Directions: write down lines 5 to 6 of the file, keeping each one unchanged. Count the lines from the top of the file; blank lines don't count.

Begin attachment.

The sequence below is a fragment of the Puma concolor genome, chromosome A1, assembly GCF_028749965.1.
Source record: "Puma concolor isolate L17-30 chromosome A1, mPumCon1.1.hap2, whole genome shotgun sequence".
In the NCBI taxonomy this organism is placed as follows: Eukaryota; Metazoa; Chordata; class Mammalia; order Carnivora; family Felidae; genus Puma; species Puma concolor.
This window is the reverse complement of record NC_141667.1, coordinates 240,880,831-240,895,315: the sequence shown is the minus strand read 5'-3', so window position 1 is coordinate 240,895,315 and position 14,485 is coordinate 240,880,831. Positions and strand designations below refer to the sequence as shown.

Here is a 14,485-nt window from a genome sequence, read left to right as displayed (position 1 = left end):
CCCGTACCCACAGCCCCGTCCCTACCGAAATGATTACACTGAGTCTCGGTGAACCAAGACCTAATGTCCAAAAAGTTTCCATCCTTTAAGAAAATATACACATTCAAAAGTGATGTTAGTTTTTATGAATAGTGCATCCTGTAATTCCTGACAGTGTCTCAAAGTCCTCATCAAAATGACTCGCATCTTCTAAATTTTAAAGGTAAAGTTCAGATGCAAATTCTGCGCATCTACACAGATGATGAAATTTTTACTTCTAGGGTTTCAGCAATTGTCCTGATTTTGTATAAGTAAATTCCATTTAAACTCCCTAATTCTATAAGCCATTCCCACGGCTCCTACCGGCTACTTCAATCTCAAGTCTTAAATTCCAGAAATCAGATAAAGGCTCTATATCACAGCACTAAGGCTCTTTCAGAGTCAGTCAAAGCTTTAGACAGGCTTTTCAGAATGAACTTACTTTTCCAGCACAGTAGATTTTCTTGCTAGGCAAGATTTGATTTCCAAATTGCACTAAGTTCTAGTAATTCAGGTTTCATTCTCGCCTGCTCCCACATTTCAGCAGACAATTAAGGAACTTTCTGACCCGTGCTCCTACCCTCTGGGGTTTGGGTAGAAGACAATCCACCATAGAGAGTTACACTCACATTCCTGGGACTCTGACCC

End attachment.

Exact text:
Here is a 14,485-nt window from a genome sequence, read left to right as displayed (position 1 = left end):
CCCGTACCCACAGCCCCGTCCCTACCGAAATGATTACACTGAGTCTCGGTGAACCAAGACCTAATGTCCAAAAAGTTTCCATCCTTTAAGAAAATATACACATTCAAAAGTGATGTTAGTTTTTATGAATAGTGCATCCTGTAATTCCTGACAGTGTCTCAAAGTCCTCATCAAAATGACTCGCATCTTCTAAATTTTAAAGGTAAAGTTCAGATGCAAATTCTGCGCATCTACACAGATGATGAAATTTTTACTTCTAGGGTTTCAGCAATTGTCCTGATTTTGTATAAGTAAATTCCATTTAAACTCCCTAATTCTATAAGCCATTCCCACGGCTCCTACCGGCTACTTCAATCTCAAGTCTTAAATTCCAGAAATCAGATAAAGGCTCTATATCACAGCACTAAGGCTCTTTCAGAGTCAGTCAAAGCTTTAGACAGGCTTTTCAGAATGAACTTACTTTTCCAGCACAGTAGATTTTCTTGCTAGGCAAGATTTGATTTCCAAATTGCACTAAGTTCTAGTAATTCAGGTTTCATTCTCGCCTGCTCCCACATTTCAGCAGACAATTAAGGAACTTTCTGACCCGTGCTCCTACCCTCTGGGGTTTGGGTAGAAGACAATCCACCATAGAGAGTTACACTCACATTCCTGGGACTCTGACCC